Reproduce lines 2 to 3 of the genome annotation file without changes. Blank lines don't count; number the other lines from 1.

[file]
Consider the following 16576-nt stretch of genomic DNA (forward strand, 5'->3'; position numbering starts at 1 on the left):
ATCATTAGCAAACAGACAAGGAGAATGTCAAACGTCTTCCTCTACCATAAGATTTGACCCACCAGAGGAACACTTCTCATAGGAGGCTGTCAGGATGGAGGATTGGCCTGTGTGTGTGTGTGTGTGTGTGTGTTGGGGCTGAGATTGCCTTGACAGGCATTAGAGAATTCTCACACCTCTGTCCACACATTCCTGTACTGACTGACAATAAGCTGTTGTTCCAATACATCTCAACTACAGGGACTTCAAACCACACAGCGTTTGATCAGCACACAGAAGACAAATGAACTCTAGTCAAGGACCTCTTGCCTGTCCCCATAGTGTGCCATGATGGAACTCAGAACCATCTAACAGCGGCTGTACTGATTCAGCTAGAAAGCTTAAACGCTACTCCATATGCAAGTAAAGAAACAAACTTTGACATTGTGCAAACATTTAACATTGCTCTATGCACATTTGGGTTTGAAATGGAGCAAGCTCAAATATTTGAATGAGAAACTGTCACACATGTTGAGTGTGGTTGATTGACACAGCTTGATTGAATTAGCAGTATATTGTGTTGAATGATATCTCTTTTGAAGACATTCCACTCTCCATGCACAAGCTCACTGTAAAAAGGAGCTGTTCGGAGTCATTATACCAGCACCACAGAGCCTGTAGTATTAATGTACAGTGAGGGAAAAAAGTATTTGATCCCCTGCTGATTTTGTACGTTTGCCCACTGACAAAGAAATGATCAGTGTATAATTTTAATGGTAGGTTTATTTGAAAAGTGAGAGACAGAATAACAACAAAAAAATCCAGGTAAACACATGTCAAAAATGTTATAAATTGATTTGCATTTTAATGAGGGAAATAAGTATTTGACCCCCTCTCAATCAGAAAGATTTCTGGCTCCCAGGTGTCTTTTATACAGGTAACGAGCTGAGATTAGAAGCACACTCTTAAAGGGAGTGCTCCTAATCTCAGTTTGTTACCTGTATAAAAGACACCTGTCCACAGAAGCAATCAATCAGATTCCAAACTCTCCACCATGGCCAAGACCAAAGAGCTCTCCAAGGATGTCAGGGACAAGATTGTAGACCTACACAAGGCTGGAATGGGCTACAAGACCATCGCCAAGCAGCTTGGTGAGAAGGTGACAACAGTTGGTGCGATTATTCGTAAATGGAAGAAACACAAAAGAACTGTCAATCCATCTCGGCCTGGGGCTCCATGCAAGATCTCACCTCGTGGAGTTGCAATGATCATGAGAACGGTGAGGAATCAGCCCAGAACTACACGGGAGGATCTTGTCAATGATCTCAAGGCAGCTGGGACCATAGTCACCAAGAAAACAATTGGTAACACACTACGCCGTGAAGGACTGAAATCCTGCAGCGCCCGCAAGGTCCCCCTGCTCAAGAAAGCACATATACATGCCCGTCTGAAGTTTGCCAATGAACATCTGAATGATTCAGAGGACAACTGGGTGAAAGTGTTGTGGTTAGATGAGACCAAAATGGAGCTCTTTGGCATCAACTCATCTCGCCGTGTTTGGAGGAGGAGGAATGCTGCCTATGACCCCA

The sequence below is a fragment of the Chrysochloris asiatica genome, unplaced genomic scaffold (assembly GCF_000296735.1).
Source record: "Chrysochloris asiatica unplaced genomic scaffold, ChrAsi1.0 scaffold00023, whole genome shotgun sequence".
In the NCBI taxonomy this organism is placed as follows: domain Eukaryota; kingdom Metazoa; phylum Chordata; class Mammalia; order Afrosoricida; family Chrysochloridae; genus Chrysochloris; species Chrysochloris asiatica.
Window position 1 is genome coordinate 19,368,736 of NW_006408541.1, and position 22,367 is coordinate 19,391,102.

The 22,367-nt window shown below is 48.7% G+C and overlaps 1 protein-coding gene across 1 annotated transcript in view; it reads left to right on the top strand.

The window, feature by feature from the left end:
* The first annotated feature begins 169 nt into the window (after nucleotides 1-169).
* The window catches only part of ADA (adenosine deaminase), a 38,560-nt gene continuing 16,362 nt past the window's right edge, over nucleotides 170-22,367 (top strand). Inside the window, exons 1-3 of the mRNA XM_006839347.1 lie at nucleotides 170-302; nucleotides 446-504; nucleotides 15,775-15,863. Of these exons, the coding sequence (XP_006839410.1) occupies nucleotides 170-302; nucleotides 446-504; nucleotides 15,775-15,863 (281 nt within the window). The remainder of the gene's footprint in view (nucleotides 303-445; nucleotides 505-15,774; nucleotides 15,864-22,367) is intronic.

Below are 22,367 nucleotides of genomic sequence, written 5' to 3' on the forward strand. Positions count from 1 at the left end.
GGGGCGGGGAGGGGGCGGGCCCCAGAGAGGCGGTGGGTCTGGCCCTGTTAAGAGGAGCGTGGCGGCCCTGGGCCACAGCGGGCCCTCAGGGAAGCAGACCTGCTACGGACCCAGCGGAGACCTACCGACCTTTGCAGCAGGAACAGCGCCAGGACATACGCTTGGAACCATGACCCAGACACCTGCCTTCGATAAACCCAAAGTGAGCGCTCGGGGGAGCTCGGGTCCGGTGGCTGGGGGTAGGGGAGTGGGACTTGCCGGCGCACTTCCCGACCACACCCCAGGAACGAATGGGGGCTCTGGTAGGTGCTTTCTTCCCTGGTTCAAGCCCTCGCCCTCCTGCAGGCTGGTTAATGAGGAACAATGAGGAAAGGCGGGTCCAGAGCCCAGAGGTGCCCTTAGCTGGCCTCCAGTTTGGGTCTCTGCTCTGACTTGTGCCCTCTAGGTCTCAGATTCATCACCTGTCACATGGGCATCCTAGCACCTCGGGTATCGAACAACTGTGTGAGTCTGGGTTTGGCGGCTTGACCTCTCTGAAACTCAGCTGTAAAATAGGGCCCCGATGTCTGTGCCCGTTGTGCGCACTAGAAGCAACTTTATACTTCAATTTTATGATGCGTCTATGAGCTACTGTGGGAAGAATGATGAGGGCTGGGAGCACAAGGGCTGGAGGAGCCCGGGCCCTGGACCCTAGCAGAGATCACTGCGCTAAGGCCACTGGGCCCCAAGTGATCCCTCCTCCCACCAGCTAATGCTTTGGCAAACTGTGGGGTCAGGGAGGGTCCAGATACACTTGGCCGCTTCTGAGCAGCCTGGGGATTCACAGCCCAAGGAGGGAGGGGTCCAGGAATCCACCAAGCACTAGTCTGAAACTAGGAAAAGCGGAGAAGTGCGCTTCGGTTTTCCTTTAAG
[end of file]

ATCATTAGCAAACAGACAAGGAGAATGTCAAACGTCTTCCTCTACCATAAGATTTGACCCACCAGAGGAACACTTCTCATAGGAGGCTGTCAGGATGGAGGATTGGCCTGTGTGTGTGTGTGTGTGTGTGTGTTGGGGCTGAGATTGCCTTGACAGGCATTAGAGAATTCTCACACCTCTGTCCACACATTCCTGTACTGACTGACAATAAGCTGTTGTTCCAATACATCTCAACTACAGGGACTTCAAACCACACAGCGTTTGATCAGCACACAGAAGACAAATGAACTCTAGTCAAGGACCTCTTGCCTGTCCCCATAGTGTGCCATGATGGAACTCAGAACCATCTAACAGCGGCTGTACTGATTCAGCTAGAAAGCTTAAACGCTACTCCATATGCAAGTAAAGAAACAAACTTTGACATTGTGCAAACATTTAACATTGCTCTATGCACATTTGGGTTTGAAATGGAGCAAGCTCAAATATTTGAATGAGAAACTGTCACACATGTTGAGTGTGGTTGATTGACACAGCTTGATTGAATTAGCAGTATATTGTGTTGAATGATATCTCTTTTGAAGACATTCCACTCTCCATGCACAAGCTCACTGTAAAAAGGAGCTGTTCGGAGTCATTATACCAGCACCACAGAGCCTGTAGTATTAATGTACAGTGAGGGAAAAAAGTATTTGATCCCCTGCTGATTTTGTACGTTTGCCCACTGACAAAGAAATGATCAGTGTATAATTTTAATGGTAGGTTTATTTGAAAAGTGAGAGACAGAATAACAACAAAAAAATCCAGGTAAACACATGTCAAAAATGTTATAAATTGATTTGCATTTTAATGAGGGAAATAAGTATTTGACCCCCTCTCAATCAGAAAGATTTCTGGCTCCCAGGTGTCTTTTATACAGGTAACGAGCTGAGATTAGAAGCACACTCTTAAAGGGAGTGCTCCTAATCTCAGTTTGTTACCTGTATAAAAGACACCTGTCCACAGAAGCAATCAATCAGATTCCAAACTCTCCACCATGGCCAAGACCAAAGAGCTCTCCAAGGATGTCAGGGACAAGATTGTAGACCTACACAAGGCTGGAATGGGCTACAAGACCATCGCCAAGCAGCTTGGTGAGAAGGTGACAACAGTTGGTGCGATTATTCGTAAATGGAAGAAACACAAAAGAACTGTCAATCCATCTCGGCCTGGGGCTCCATGCAAGATCTCACCTCGTGGAGTTGCAATGATCATGAGAACGGTGAGGAATCAGCCCAGAACTACACGGGAGGATCTTGTCAATGATCTCAAGGCAGCTGGGACCATAGTCACCAAGAAAACAATTGGTAACACACTACGCCGTGAAGGACTGAAATCCTGCAGCGCCCGCAAGGTCCCCCTGCTCAAGAAAGCACATATACATGCCCGTCTGAAGTTTGCCAATGAACATCTGAATGATTCAGAGGACAACTGGGTGAAAGTGTTGTGGTTAGATGAGACCAAAATGGAGCTCTTTGGCATCAACTCATCTCGCCGTGTTTGGAGGAGGAGGAATGCTGCCTATGACCCCA

The sequence below is a fragment of the Chrysochloris asiatica genome, unplaced genomic scaffold (assembly GCF_000296735.1).